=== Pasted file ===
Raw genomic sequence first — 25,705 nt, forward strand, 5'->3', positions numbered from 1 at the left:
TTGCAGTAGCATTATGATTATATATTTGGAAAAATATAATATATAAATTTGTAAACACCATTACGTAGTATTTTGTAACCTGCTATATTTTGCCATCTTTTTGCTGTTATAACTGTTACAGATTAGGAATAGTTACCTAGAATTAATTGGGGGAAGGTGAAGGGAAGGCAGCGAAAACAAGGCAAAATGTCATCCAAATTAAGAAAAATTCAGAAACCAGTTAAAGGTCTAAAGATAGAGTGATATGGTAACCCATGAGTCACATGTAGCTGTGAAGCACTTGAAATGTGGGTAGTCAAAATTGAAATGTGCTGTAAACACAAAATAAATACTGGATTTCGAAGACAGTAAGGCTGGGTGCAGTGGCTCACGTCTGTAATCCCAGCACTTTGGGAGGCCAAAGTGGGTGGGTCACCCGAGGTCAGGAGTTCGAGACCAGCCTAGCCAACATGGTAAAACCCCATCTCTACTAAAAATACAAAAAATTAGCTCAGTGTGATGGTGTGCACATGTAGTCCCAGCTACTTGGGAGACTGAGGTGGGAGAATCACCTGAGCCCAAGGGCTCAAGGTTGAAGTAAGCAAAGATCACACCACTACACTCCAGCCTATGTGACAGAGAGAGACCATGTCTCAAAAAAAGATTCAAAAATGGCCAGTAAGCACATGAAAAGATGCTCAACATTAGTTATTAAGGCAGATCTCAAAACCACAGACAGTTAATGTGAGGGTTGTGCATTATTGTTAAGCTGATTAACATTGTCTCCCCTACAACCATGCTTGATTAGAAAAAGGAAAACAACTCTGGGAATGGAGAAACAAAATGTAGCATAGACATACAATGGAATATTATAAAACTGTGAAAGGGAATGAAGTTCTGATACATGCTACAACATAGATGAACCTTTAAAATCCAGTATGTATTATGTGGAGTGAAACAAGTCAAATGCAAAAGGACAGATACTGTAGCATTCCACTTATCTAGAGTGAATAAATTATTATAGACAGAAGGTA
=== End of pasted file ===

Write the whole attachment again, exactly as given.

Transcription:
Raw genomic sequence first — 25,705 nt, forward strand, 5'->3', positions numbered from 1 at the left:
TTGCAGTAGCATTATGATTATATATTTGGAAAAATATAATATATAAATTTGTAAACACCATTACGTAGTATTTTGTAACCTGCTATATTTTGCCATCTTTTTGCTGTTATAACTGTTACAGATTAGGAATAGTTACCTAGAATTAATTGGGGGAAGGTGAAGGGAAGGCAGCGAAAACAAGGCAAAATGTCATCCAAATTAAGAAAAATTCAGAAACCAGTTAAAGGTCTAAAGATAGAGTGATATGGTAACCCATGAGTCACATGTAGCTGTGAAGCACTTGAAATGTGGGTAGTCAAAATTGAAATGTGCTGTAAACACAAAATAAATACTGGATTTCGAAGACAGTAAGGCTGGGTGCAGTGGCTCACGTCTGTAATCCCAGCACTTTGGGAGGCCAAAGTGGGTGGGTCACCCGAGGTCAGGAGTTCGAGACCAGCCTAGCCAACATGGTAAAACCCCATCTCTACTAAAAATACAAAAAATTAGCTCAGTGTGATGGTGTGCACATGTAGTCCCAGCTACTTGGGAGACTGAGGTGGGAGAATCACCTGAGCCCAAGGGCTCAAGGTTGAAGTAAGCAAAGATCACACCACTACACTCCAGCCTATGTGACAGAGAGAGACCATGTCTCAAAAAAAGATTCAAAAATGGCCAGTAAGCACATGAAAAGATGCTCAACATTAGTTATTAAGGCAGATCTCAAAACCACAGACAGTTAATGTGAGGGTTGTGCATTATTGTTAAGCTGATTAACATTGTCTCCCCTACAACCATGCTTGATTAGAAAAAGGAAAACAACTCTGGGAATGGAGAAACAAAATGTAGCATAGACATACAATGGAATATTATAAAACTGTGAAAGGGAATGAAGTTCTGATACATGCTACAACATAGATGAACCTTTAAAATCCAGTATGTATTATGTGGAGTGAAACAAGTCAAATGCAAAAGGACAGATACTGTAGCATTCCACTTATCTAGAGTGAATAAATTATTATAGACAGAAGGTA